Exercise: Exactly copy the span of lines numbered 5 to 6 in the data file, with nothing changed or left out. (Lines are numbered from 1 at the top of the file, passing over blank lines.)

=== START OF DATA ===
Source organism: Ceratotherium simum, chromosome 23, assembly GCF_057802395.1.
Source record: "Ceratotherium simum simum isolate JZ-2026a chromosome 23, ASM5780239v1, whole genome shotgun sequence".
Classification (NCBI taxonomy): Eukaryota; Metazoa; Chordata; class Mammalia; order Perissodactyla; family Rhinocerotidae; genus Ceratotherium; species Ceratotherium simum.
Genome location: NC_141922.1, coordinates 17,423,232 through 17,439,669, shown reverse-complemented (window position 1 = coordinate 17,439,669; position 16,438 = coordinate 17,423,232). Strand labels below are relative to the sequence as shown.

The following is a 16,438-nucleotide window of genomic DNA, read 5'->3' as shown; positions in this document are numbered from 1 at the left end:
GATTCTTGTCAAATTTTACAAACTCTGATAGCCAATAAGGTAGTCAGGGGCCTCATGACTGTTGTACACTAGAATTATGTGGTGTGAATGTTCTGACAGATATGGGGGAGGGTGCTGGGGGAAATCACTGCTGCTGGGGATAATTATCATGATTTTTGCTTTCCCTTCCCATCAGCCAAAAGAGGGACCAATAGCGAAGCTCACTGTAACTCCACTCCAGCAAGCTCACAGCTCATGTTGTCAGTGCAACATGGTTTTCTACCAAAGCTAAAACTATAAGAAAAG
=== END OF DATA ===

The following is a 16,438-nucleotide window of genomic DNA, read 5'->3' as shown; positions in this document are numbered from 1 at the left end:
GATTCTTGTCAAATTTTACAAACTCTGATAGCCAATAAGGTAGTCAGGGGCCTCATGACTGTTGTACACTAGAATTATGTGGTGTGAATGTTCTGACAGATATGGGGGAGGGTGCTGGGGGAAATCACTGCTGCTGGGGATAATTATCATGATTTTTGCTTTCCCTTCCCATCAGCCAAAAGAGGGACCAATAGCGAAGCTCACTGTAACTCCACTCCAGCAAGCTCACAGCTCATGTTGTCAGTGCAACATGGTTTTCTACCAAAGCTAAAACTATAAGAAAAG